The presence of these unexplainable factors tells us that no matter how much we deny it, there are still deeply held beliefs about how men and women should work – what jobs are appropriate for men and women, what domestic duties are associated with men and women, and how hard working and valuable men and women are in the workplace. Whether consciously or unconsciously, we are operating in a biased society that generalises based on gender, disadvantaging women financially and making it difficult for them to operate as social and economic equals with their male peers. While it is against the law to discriminate, the current state of the gender pay gap in this country raises questions regarding how pervasive this intentional and unintentional bias is in the job market, and how this can be policed.
A contributing factor is also the nature of the work that women are looking for. Studies show that women are three times more likely to work part-time than men, and are also more likely to take career breaks. Since fewer high-level positions are available on a part-time basis, and would not be accommodating to women wanting to take a career break, it would seem reasonable to conclude that women are more likely to miss out on high-level opportunities and will have more difficulty getting their career back on track when they resume employment.
How do we close the gap?
Given that much of the gap cannot be explained, addressing the causes is not going to resolve the gap quickly.
There needs to be sustained action over time, including changing the attitudes and biases of people about women and men in the workforce. In addition, women need to take more responsibility for their careers by having the confidence to negotiate higher wages for the skills and effort that they bring to the table.
Employers also need to start paying their female staff the same wage, for the same work and having the same skills. Employers will be quick to say things like ‘it’s much more complex than that’ and ‘we will take a look at it’ but if the gap is to close, it’s going to need employers to take responsibility for their role in running a ‘boys club’, perpetuating sexism in the job market by paying lower wages to female workers.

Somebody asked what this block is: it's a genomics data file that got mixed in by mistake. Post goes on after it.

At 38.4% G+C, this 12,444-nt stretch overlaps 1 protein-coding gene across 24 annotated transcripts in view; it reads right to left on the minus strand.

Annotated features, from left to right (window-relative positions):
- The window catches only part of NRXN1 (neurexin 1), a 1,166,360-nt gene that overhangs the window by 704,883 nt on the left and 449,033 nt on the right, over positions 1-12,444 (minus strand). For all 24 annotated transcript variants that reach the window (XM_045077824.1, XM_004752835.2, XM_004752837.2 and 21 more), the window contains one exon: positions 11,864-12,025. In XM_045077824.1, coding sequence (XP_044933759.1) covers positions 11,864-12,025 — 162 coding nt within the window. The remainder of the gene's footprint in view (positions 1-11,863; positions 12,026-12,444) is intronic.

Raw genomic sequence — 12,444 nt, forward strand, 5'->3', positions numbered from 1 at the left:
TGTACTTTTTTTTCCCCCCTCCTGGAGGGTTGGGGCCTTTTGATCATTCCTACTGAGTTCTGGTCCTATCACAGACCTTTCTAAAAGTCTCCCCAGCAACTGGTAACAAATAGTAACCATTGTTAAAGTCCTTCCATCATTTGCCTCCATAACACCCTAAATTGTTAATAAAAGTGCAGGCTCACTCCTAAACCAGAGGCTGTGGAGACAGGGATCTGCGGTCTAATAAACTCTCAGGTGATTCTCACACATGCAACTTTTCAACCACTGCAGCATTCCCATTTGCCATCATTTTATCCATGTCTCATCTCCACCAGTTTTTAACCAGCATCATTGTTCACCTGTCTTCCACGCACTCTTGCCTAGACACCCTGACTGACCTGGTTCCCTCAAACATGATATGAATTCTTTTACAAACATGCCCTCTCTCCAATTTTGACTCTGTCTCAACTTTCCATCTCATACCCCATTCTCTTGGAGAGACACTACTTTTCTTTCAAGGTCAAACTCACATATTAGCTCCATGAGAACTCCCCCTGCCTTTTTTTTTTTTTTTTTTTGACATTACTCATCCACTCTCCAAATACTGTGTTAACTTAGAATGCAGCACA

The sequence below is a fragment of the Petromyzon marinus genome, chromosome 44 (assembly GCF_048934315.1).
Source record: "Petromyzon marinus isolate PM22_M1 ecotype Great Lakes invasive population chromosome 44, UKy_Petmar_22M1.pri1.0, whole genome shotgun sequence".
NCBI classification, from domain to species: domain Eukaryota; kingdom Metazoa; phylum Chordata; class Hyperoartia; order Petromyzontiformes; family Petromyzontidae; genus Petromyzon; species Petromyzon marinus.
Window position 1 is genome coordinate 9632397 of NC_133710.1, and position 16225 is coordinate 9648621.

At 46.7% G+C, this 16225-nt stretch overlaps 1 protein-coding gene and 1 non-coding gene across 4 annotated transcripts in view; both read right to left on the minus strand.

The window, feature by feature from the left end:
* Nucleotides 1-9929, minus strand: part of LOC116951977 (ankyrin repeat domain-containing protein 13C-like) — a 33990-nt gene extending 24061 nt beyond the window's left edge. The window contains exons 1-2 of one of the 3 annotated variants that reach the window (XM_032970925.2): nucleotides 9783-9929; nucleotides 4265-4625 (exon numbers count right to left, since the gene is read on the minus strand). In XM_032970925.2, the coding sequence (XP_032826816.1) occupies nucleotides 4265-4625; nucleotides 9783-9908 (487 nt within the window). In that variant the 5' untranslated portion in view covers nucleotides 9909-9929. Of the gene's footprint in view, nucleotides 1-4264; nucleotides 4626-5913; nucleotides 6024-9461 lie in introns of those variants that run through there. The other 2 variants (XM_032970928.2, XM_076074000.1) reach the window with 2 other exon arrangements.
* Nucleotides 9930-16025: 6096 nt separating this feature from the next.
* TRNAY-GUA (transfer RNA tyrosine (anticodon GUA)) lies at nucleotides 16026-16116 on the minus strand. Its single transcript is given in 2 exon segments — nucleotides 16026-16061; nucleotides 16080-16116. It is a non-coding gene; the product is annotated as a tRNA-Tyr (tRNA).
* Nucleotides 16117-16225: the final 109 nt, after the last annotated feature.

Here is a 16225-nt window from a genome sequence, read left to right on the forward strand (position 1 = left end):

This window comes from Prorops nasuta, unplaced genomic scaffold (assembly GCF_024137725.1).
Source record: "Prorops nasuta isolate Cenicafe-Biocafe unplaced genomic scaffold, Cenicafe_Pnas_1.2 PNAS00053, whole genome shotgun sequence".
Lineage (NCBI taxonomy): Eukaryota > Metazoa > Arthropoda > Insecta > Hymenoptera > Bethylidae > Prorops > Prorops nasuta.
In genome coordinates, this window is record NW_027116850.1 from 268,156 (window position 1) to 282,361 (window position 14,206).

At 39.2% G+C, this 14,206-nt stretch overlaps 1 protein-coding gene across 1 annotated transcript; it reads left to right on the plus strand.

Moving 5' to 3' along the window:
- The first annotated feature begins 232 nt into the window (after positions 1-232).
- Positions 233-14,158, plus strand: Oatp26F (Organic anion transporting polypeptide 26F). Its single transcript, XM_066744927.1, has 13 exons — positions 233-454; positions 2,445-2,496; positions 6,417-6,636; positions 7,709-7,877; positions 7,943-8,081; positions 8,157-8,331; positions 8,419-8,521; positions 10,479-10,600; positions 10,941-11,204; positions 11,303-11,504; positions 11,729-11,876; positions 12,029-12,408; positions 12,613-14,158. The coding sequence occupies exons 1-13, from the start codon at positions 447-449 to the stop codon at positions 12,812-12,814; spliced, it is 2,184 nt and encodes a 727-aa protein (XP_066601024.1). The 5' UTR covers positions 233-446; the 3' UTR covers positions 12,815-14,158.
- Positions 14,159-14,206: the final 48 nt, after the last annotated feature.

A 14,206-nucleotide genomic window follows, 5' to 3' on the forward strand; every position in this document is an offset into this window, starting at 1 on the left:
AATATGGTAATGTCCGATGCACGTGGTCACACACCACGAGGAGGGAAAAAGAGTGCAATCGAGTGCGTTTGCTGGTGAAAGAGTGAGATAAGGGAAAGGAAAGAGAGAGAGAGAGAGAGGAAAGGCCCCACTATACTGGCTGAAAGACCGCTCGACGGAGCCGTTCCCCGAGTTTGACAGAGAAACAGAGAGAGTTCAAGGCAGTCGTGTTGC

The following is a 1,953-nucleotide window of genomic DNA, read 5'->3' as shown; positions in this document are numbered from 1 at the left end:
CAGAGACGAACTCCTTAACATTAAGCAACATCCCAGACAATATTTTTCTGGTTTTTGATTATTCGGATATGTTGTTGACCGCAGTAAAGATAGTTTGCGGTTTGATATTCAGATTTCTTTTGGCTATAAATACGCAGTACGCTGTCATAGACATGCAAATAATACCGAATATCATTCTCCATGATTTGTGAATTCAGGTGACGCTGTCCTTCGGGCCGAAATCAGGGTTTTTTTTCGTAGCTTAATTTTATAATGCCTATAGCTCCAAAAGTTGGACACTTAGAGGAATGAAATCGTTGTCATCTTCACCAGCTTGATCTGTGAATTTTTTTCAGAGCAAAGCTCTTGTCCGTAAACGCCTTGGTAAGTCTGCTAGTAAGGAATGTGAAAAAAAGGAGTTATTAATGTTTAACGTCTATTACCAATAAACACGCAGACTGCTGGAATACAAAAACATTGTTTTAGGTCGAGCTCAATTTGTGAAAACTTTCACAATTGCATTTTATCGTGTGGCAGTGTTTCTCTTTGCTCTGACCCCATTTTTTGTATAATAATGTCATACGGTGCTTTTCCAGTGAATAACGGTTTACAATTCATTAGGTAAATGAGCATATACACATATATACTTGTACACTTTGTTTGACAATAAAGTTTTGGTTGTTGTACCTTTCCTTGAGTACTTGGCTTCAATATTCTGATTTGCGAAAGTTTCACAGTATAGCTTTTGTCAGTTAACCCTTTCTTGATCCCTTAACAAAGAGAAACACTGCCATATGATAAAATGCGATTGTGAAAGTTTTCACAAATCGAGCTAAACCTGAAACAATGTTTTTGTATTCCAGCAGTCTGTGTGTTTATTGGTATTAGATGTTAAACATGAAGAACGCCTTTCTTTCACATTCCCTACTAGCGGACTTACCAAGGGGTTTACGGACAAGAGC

Why is equal pay important?
Equal pay is not only better for women, but it has benefits to the wider society and economy of our country. Paying women fairly reduces their reliance on benefits and brings economic independence, allowing them to contribute to their student loans and debts, as well as contributing to their retirement savings and to the national taxes. Fair pay will also boost the female employment rate – an aspect which could potentially raise New Zealand’s dollar value.
Providing equal pay for all women means valuing our women, giving them the dignity and respect they deserve inside, and outside, of the workforce. For a country that first secured women the vote, we are failing to progress and offer our women equal choice, equal opportunities, and equal value in our jobs. The Human Rights Commission stated that “The gender pay gap [in New Zealand] has been a systemic and enduring inequality for women and is a fundamental breach of human rights.” New Zealand should be at the forefront of equality, standing on the world stage showing other countries how it’s done. Instead we are perpetuating inequality.
Figures have projected that women will not see equal pay until 2095 – even our children may not be here to see equality. Until we can close this gap, the New Zealand job market is still a man’s world.